Posts tagged DJ π - Soul Station π
Soul Station π: Isley Brothers 72-73

Today at the Soul Station, I present the Isley Brothers' Brother, Brother, Brother and 3+3 albums. I think these are two of their very best albums. Brother was the final studio release in their T-Neck deal with Buddah Records, though they had to give the label a double live set, too, which came out in March of 1973, almost one year after Brother. The Brother album isn't the first on which Ernie Isley plays rock influenced lead guitar, but in my estimation, it is the first one in which he is really successful and find his own way, even with many touches obviously borrowed from Hendrix. Overall the album balances the soul, funk and mighty dance grooves, with some searing guitar and perhaps the best vocal version of It's Too Late. Having moved to CBS, they reconfigured That Lady from a 1964, moody, latin inflected, brass driven track, to one featuring Ernie's searing and soaring lead guitar. Big difference, big hit. And while they continued to cover rock and pop tunes well associated with other artists and groups, the versions here of Summer Breeze and Listen To The Music really stand out! So be prepared to groove and connect with the Brothers Isley of 1972-73.

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Soul Station π: L.A. Rock 65-66

Check out my new show tonight for a snapshot of mid 1960s L.A. I feature one great, great band you may not have heard of, The Preachers. Wow are their records a revelation! Other bands included are The Arrows featuring Davie Allan/Davie Allan and the Arrows, Love and the Chocolate Watch Band. Did you know that as the Hogs, an early version of the Watch Band covered Allan's Blues Theme? Well, you can hear them both tonight. It's a rad show!

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Soul Station π: Greg Hatza & Lonnie Smith

My new show tonight at the Soul Station is all about the B3. I feature tracks from two records by Greg Hatza that he made at the end of his teens! His fellow players are Eric Gale and Grady Tate. The debut, The Wizardry of Greg Hatza tracks are mono and sound amazing! He has some moves that you will not hear on other organ jazz records from the 1960s, especially on Charlene. In between the two Greg Hatza sets, I spin tracks from Lonnie Smith's debut, also in mono. These feature King Curtis, Blue Mitchell and George Benson! Also in MONO! This is one very sizzling show. So tune in, 7pm tonight. You know where!

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Soul Station π: Standells & Count Five

My new show at the Soul Station features the Standells and the Count Five. Their music makes a very interesting comparison and contrast. Some the hits are there, but so are many other records that are not as well known and deserve attention, like the Count Five doing You Must Believe Me (Impressions) as well as a Standells original, Poor Shell Of A Man and their version of Wicked Pickett's Ninety-Nine And A Half. I also feature the original of Soul Drippin’ by the Standells, which, when covered by Chicago's The Mauds, became the closest record that band had that was a national hit! So do tune in. a rockin' must tonight at 7pm!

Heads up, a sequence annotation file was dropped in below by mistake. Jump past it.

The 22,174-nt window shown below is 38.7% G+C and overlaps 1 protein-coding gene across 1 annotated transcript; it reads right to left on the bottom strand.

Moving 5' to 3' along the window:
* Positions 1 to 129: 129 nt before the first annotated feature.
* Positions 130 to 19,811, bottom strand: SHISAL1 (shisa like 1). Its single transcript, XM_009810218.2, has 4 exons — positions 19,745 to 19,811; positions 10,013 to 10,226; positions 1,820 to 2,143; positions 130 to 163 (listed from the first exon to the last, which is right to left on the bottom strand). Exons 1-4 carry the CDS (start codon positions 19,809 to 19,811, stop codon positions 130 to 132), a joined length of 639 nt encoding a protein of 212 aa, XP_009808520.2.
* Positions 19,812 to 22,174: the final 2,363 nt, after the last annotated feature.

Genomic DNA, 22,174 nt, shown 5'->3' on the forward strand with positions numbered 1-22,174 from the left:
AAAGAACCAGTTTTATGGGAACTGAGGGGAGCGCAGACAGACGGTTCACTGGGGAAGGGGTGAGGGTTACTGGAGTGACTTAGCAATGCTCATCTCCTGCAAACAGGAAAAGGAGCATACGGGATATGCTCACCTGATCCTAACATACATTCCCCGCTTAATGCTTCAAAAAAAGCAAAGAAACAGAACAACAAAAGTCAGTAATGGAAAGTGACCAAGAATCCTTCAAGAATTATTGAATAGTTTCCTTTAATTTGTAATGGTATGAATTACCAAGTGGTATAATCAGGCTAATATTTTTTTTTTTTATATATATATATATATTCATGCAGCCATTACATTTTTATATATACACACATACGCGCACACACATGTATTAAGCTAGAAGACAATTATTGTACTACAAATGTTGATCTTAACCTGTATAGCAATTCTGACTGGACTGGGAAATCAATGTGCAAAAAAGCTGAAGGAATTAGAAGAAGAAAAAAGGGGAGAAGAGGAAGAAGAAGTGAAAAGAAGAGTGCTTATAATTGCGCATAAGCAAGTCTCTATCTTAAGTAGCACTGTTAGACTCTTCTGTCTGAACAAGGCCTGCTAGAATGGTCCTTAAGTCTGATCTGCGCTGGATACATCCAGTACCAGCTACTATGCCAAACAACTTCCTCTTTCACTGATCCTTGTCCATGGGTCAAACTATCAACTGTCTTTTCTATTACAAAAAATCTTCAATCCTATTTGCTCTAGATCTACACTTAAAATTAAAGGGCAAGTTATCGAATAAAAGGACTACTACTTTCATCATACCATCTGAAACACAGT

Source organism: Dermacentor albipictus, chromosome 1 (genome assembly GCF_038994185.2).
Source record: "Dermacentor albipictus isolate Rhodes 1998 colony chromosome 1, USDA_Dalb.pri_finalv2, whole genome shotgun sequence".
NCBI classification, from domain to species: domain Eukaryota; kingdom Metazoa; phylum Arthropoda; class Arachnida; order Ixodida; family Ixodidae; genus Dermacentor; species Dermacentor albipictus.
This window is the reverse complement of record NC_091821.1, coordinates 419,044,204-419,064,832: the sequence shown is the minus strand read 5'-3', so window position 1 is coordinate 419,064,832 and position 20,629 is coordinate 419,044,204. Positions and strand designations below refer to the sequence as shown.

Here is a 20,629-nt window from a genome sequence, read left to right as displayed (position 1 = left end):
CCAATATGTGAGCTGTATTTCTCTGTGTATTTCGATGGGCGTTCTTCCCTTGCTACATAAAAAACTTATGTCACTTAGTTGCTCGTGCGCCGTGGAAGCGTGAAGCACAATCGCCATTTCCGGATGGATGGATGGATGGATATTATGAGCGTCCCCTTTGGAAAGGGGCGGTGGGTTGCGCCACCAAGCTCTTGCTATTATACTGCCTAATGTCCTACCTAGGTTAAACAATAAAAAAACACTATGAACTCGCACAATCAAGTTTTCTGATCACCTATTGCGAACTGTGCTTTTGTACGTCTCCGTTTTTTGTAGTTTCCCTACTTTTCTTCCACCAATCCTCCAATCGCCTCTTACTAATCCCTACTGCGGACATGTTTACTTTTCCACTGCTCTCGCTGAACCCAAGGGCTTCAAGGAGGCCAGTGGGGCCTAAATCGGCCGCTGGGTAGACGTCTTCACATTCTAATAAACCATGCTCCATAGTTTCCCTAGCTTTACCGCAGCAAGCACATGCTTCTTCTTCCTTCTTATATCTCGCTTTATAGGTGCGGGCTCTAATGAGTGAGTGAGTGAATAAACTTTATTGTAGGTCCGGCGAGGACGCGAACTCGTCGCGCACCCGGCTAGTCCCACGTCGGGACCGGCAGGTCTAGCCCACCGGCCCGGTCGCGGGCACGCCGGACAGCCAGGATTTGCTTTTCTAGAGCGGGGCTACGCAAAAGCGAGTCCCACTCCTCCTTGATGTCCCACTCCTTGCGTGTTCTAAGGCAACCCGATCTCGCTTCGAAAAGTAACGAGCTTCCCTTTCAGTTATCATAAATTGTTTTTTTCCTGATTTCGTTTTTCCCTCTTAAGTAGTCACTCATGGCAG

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Soul Station π: Special 8

US Punk and New Wave 45's 1975-76

The earliest moments of 70's Punk from the UK have already been covered on two Soul Station π events, so now, I am jumping in to play a number of important and early American records. These initial shots of Punk and Rock energy were exciting to live through, often difficult to hear and find, and they have all held up well after almost 40 years.

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Soul Station π: Chicago Rock 10

The New Colony Six, The Riddles, The Knaves and more...

This show, featuring the New Colony Six, resumes an earlier focus on 60's era Chicago Rock bands. The early New Colony Six records were released on their own label, Centaur, later changed to Sentar. Though they twice recorded the Yardbird’s Mister You’re A Better Man Than I, much of their early work is popish Folk Rock with an emphasis on the vocals. The group had several…

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Soul Station π: Special 7

John Cale 2 The Island Records Show

I did an earlier show that featured Cale's work after parting company with the Velvet Underground. Those early recordings are quite pop and feature delicate, shimmering melodies and first reveal Cale's interest in songs that have a debt to the Beach Boys. Once he had signed to Island, he began to further experiment in this vein, often using pumping piano parts that resemble…

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